opportunity to be seen publicly. Just as people do not “see” campus custodians, post-traditional

and military student populations go unseen by the public. The merger reduced the visibility of

each population individually, and the two populations are not getting the same treatment that

other groups are receiving. Military students especially, who were not in favor of the merger,

feel less “seen.”


An analysis of professional standards as compared to the practice of the MPTSS office

reveals that the office could improve by elongating their hours and services to meet the need of a

non-traditional schedule and by employing staff with military and academic experience.

Veterans and Military Programs and Services and Commuter and Off-Campus Living Programs

must “modify…practices…that limit access” (Mitstifer, 2012, p. 506). By conforming to a

traditional schedule, the MPTSS office restricts access to a large part of the population they

should be serving. We recommend expanding the workshop and counseling services to evening

and weekend hours to meet the needs of a post-traditional student population. Additionally,

Mitstifer (2012) noted that military programs and services should hire staff who have experience

with “issues related to student veterans, military service members, and their family members” (p.

503). Employees that possess the skills and knowledge to help post-traditional students, student

veterans, active military service members, and their families with their unique needs could better

promote inclusion and equality for the students they seek to serve.


Overall, the MPTSS department is off to a great start since the merger between Military

Student Services Department and the Office for Post-Traditional Students. While there is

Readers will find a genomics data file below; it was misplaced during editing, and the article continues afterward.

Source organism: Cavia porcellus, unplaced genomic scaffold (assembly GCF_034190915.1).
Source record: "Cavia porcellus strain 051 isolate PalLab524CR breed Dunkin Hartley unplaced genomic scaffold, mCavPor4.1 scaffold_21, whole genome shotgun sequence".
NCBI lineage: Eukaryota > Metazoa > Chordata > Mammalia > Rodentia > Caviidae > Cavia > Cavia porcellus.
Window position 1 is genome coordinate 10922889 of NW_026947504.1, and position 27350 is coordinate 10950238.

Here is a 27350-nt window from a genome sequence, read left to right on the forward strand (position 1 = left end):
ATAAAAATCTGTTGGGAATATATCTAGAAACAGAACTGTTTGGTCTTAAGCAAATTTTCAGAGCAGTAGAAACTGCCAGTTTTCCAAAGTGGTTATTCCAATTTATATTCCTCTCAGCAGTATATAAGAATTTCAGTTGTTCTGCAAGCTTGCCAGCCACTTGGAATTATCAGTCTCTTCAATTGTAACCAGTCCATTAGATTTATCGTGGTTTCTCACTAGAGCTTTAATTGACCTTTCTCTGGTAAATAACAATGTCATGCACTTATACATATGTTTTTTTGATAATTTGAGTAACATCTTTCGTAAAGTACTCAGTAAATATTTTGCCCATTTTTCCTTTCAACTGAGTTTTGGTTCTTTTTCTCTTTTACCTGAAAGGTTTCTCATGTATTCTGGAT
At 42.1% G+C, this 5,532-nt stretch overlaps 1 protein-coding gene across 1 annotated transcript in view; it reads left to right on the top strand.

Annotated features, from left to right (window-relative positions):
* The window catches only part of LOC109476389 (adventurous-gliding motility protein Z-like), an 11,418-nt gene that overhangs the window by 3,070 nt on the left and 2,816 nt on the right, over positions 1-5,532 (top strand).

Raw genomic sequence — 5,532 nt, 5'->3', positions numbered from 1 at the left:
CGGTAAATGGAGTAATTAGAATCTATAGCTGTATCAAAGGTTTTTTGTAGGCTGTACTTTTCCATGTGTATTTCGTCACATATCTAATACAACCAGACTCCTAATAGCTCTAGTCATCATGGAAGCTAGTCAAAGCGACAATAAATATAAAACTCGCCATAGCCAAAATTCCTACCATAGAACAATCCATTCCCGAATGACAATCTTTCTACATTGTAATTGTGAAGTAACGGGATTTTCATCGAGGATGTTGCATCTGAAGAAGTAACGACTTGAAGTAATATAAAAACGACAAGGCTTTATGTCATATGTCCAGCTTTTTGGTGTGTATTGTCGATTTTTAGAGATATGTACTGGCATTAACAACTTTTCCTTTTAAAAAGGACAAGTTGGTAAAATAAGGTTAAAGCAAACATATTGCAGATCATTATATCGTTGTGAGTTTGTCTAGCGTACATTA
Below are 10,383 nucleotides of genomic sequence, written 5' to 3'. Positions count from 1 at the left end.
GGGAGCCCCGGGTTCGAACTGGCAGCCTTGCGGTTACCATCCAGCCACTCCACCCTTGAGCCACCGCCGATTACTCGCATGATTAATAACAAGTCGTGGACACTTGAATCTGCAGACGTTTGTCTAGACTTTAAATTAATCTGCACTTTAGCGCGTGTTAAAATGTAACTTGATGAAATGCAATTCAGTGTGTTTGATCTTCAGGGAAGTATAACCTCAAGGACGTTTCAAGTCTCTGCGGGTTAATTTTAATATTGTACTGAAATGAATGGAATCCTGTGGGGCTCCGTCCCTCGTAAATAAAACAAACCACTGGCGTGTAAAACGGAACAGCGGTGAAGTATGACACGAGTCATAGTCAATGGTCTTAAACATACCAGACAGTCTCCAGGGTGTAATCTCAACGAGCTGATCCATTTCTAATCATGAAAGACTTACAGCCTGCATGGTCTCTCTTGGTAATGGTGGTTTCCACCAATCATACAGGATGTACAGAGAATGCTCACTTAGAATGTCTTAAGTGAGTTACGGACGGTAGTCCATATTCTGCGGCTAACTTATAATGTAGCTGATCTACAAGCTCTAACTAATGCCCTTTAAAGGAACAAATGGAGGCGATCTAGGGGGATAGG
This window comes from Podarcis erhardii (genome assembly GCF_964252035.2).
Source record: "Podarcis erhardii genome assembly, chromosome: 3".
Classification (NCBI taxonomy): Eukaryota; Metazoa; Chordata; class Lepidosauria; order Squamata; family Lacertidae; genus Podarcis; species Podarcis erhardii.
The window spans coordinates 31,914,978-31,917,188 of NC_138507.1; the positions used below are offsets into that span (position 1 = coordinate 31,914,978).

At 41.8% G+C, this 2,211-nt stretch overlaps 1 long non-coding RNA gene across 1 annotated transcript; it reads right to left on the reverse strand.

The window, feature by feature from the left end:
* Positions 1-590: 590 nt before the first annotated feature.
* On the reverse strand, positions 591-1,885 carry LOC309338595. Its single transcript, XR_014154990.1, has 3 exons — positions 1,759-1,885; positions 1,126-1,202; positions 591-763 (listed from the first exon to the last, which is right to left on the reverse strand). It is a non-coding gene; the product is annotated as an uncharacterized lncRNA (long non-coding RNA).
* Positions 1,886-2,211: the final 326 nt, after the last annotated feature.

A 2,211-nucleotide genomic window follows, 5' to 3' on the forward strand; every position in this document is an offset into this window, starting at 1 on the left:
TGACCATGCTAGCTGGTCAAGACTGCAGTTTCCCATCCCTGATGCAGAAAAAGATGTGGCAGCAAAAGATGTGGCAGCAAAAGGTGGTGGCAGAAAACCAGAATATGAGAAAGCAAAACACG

certainly room for more military advising expertise, as well as further availability for post-

traditional students, the office has done an excellent job of adhering to CAS standards and has

taken the merger in stride. With the expertise and drive of Jeff Salmon, it is likely that the

MPTSS Office will adjust to its new population of students sooner rather than later.

Ahmed, S. (2012). On being included: Racism and diversity in institutional life. Durham, NC:

Duke University Press.

Magolda, P. (2016). The lives of campus custodians: Insights into corporatization and civic

disengagement in the academy. Sterling, VA: Stylus.

Mitstifer, D. I. (2012). CAS professional standards for higher education. Washington, DC:

Council for the Advancement of Standards in Higher Education.

Morphew, C. C., & Hartley, M. (2006). Mission statements: A thematic analysis of rhetoric

across institutional type. The Journal of Higher Education, 77(3), 456-471.

NIU Statement of Vision and Mission. (2017). Retrieved from http://www.niu.edu/at-a-


NIU Military and Post-Traditional Student Services. (2017). Retrieved from